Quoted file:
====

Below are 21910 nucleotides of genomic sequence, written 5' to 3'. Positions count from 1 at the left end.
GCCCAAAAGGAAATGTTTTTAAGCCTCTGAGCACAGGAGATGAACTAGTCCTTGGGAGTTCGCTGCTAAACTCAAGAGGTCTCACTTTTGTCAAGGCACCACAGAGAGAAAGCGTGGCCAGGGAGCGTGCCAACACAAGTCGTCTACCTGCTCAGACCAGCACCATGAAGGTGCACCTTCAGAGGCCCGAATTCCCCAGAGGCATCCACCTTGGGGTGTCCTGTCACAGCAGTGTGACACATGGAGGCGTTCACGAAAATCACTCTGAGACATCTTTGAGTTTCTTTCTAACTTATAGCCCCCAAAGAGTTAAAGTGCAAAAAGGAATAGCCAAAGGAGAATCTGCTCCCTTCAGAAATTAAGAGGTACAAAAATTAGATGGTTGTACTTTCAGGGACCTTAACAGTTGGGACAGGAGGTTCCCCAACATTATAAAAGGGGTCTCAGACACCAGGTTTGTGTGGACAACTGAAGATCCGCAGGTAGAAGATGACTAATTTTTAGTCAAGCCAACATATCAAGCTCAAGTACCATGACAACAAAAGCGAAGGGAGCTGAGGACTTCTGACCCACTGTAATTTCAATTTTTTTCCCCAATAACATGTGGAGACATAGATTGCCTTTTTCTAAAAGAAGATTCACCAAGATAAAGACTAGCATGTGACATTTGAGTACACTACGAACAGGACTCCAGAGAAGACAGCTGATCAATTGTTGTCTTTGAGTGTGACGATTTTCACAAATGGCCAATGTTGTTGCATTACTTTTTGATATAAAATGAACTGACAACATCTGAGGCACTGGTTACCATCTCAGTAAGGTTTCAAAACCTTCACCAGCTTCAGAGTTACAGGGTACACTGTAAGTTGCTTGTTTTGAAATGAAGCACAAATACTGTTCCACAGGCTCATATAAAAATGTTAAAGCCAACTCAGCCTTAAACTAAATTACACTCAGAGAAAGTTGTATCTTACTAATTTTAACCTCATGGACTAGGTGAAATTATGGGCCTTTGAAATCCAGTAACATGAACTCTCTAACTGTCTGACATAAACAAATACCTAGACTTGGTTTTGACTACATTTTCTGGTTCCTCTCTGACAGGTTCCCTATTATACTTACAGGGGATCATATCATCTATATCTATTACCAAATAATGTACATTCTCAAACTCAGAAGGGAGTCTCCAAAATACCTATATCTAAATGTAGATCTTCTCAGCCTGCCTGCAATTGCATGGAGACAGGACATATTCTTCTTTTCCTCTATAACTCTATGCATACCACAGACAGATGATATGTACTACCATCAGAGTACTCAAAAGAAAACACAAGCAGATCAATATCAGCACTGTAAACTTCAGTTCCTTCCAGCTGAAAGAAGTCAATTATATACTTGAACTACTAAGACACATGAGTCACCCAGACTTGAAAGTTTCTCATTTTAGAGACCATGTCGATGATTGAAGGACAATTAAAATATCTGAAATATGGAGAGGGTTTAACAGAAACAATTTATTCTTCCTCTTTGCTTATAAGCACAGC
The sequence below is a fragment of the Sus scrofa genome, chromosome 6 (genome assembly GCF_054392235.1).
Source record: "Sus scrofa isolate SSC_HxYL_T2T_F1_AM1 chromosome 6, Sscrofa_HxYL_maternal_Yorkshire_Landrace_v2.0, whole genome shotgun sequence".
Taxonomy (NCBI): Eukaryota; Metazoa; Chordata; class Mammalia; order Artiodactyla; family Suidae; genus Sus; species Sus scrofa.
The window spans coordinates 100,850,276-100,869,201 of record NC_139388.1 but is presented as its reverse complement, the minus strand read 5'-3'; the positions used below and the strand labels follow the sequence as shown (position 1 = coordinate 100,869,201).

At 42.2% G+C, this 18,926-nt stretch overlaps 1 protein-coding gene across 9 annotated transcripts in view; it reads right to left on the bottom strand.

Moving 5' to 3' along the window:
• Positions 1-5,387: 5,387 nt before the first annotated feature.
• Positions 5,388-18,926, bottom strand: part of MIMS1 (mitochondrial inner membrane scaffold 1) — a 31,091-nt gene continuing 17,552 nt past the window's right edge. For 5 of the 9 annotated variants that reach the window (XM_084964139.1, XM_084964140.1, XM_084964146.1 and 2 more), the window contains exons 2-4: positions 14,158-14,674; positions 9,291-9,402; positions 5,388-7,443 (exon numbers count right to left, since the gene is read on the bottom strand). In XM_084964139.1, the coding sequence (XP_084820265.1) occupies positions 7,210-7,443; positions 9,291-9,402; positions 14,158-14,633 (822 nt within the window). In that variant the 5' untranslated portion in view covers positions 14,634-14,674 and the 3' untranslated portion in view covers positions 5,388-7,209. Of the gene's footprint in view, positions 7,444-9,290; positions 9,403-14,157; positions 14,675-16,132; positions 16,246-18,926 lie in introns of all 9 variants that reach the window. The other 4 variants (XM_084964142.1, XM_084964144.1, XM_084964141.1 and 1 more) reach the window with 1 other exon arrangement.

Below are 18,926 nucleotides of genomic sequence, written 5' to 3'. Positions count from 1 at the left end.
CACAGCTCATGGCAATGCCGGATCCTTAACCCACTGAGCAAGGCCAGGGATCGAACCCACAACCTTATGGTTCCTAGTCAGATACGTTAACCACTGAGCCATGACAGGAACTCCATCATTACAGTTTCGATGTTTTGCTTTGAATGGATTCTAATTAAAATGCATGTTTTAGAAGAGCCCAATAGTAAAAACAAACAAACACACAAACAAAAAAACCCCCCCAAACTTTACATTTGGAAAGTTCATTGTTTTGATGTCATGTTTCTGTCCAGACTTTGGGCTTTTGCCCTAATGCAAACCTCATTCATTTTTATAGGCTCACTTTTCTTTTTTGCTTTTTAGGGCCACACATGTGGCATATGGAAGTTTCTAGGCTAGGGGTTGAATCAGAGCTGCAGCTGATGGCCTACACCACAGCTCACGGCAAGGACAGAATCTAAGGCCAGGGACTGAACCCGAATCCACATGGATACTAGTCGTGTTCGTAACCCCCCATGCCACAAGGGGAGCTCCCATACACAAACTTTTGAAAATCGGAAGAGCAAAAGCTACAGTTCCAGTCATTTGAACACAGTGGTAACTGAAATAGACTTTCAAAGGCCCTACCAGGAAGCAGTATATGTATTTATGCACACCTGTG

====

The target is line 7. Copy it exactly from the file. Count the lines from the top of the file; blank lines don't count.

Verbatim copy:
At 42.2% G+C, this 18,926-nt stretch overlaps 1 protein-coding gene across 9 annotated transcripts in view; it reads right to left on the bottom strand.